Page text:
A simple tripod, a camera bag, some lens cleaners, a duster and that’s about it. There’s one more thing and although I don’t count it as a piece of gear, it’s probably the most important piece.
My girlfriend Mary Kate. She’s my buddy, my adventurer, sometimes my driver, my biggest fan. She’s done it all for me. Half my photos are probably of her. The magic behind the story.
Who are your photography influences?
My mom for the love, @geoleon for the colors, @kai.boet for the vibes, @juliatrotti for the warmth, and @brandonwoelfel for the magic.
A lot of my influences you can find on Instagram or on YouTube. Peter McKinnon would be hard not to mention. So many of these people just found what they love and now try to share what they know of their work.
I’ve learned a lot from watching their tutorials on YouTube or checking out their live stories on the ‘gram. This isn’t to say that it’s only the more social media-driven artist that I enjoy.
Patricia Dinu has some stellar contrast work and has a pretty famous shot of the Wave that remarkably isn’t in color. I mentioned Jimmy Chin earlier and although you might not recognize him by name, if you have ever seen the movie Free Solo, you know his work.
His drive and his ability to shoot at the extreme requires both an amazing knowledge of photography as well as technical climbing. A place I’d like to find myself.
Where are the must-shoot spots in the surrounding area?
Great question, but I won’t be tricked into giving away my secrets. Truthfully though, just walk outside. We live in the most gorgeous part of the world.
We have a lake, a river, several gorgeous canyons, the Milky Way. I think something like 3.2 million people went to Horseshoe Bend last year. That’s unbelievable. There’s Rainbow Bridge, the Grand Staircase, Monument Valley, the Grand Canyon, Bryce, Zion––you get it. I don’t know if you have ever seen the desert in snow but when it happens it’s surreal. And don’t forget the Navajo Nation.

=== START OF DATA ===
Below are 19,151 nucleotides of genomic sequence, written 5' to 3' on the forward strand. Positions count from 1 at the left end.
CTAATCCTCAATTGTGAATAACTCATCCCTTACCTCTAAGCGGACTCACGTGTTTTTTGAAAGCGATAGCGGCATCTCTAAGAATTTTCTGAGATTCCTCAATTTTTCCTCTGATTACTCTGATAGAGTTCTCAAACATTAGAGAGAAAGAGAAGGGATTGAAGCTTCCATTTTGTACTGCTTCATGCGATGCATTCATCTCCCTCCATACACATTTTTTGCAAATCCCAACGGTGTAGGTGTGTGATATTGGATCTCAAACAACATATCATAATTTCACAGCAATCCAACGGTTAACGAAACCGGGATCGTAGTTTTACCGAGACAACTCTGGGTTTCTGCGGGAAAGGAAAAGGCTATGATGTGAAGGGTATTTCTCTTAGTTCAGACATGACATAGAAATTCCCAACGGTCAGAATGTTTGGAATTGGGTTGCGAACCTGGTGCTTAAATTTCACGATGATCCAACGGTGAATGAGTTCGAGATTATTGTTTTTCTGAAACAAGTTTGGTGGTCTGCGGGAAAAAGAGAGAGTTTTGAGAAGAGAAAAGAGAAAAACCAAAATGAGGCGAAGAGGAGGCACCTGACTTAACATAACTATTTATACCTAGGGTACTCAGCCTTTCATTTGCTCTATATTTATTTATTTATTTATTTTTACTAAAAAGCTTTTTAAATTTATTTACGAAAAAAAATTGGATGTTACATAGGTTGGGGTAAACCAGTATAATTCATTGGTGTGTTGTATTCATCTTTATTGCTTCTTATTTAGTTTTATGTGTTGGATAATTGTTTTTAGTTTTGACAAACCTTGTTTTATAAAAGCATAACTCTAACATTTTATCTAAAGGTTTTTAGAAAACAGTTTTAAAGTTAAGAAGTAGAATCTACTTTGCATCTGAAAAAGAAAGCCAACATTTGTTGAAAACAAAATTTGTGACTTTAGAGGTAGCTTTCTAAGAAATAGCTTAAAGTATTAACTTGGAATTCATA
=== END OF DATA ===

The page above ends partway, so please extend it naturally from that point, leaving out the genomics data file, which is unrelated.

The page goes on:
How much of photography is purely serendipitous?
All of it.
As a wilderness guide, how do you incorporate your photography skills into the guest experience?
One word, selfies. Just kidding, but really. A common question I get from my guest is, “Will you let us know when it’s a good time to get a photo?” My answer is the same every time, “It’s always a good time to get a photo.” But what I think this comes down to, and maybe the guests don’t even know it, is that I think all they want is to remember the emotion that they are feeling when that photo is being taken.
People don’t’ remember facts, they remember emotion and a photo is a trigger for that emotion, that love. It’s a chance to reflect back on a time when you were feeling alive.
What is it about Page that brought you back and keeps you here?
My family, and that’s more than just my mom or my dad or my two beautiful sisters. It’s the bonds I’ve made that will last a lifetime.
My coworkers, my neighbors, my climbing buddies, my music festival friends, throw in a few awesome Australians and that’s just the start. Page isn’t a big town; we all know that.
So, when you make a friend here you see them all the time at the bar, the store, the golf course, the lake, church, work––this might be a good thing or a bad thing at times.
But you have the chance to spend more time with the people you care about here than any other place on the planet in my opinion. That connection keeps me here.